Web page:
Western Summer Theatre
What: Commedia in the Park
Where: Maritime Heritage Park, 500 W. Holly St.
WHEN: 6pm Thurs.-Sat., July 18-20
Wednesday, July 10, 2019
If you haven’t passed by the tail end of Holly Street lately, be aware that Maritime Heritage Park is currently abuzz with action.
In addition to being ground zero for three out of the five plays comprising iDiOM Theater’s Summer Rep lineup, the scenic locale overlooking Bellingham Bay will also act as the backdrop for the beginning of Western Summer Theatre—Western Washington University’s annual citywide celebration of the arts that pairs top-tier theater and dance students and alums with professional directors, playwrights and designers.
Per usual, the season will be starting out with “Commedia in the Park.” Directed by WWU theater professor Rich Brown, the Commedia Dell’Arte shows feature stock characters such as tricky servants, young lovers and greedy old men. Each character wears a mask and takes on its particular physicality, but based on audience response, the story changes from one night to next. Laughter is always the goal, and improvisation is part of the magic.
Those who make plans to attend the performances at 6pm July 18-20 at Maritime Heritage Park should also be aware that opening weekend of iDiOM’s production of Aristophanes’ The Birds will follow the showings of “Commedia.” In addition to both being free, the two open-air productions will also provide audiences with history lessons of sorts. “Commedia” was born in the streets and markets of Italy in the 1550s, and The Birds is set in ancient Greece.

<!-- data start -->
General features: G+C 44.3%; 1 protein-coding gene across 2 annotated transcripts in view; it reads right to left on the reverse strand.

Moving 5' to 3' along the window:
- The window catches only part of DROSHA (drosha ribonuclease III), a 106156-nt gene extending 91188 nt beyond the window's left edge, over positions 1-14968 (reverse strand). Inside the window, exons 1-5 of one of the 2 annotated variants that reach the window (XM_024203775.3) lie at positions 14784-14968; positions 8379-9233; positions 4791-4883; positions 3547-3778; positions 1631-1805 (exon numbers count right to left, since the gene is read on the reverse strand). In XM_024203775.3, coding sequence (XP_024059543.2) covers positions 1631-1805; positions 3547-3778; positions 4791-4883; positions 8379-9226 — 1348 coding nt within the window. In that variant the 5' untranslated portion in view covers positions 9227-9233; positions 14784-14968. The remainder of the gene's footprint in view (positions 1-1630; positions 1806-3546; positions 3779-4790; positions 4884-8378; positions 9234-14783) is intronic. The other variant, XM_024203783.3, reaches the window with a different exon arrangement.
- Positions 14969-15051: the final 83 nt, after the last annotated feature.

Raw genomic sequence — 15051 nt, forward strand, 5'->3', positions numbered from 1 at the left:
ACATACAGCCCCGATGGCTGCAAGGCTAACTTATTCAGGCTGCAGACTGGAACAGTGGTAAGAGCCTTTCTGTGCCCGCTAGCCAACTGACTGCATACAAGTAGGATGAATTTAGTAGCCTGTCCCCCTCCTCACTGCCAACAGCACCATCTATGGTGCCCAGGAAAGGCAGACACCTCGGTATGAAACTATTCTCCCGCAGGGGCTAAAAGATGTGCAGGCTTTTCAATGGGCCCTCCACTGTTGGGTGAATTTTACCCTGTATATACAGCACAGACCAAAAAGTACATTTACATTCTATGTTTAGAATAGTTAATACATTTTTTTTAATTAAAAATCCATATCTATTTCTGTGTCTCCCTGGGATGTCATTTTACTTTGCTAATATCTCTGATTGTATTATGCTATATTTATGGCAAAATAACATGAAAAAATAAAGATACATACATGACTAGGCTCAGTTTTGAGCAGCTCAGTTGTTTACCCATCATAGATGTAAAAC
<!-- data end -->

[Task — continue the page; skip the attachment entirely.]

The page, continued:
The next Western Summer Theatre installment takes place across town Aug. 2-4 at Fairhaven’s Firehouse Arts and Events Center via Graffiti Dance Theater. Centering on themes of water, summertime and self-discovery, dancers and choreographers will go deep, exploring sight and style versus substance. There will even be a promenade of the Olympian gods—something that really shouldn’t be missed.
Performers will head back to campus for the final two offerings in the season. A couple of weeks will pass before The Spitfire Grill lights up the mainstage with performances Aug. 21-25 at the school’s Performing Arts Center. Based on the film by Lee David Zlotoff, the storyline follows a feisty parolee who ends up working in at a small-town restaurant in Wisconsin. Soon, she’s changing her own destiny—and the titular grill’s.
A few days later, #HereToo will take an insider’s look at gun violence. The devised play showing Aug. 28-Sept. 1 at the intimate DUG Theater was conceived of by longtime Tectonic Theatre Project member Barbara Pitts McAdams, and chronicles the first-person experiences of gun violence survivors and the work of young activists from across the United States. It’s heady subject matter, but promises to be well worth your time.
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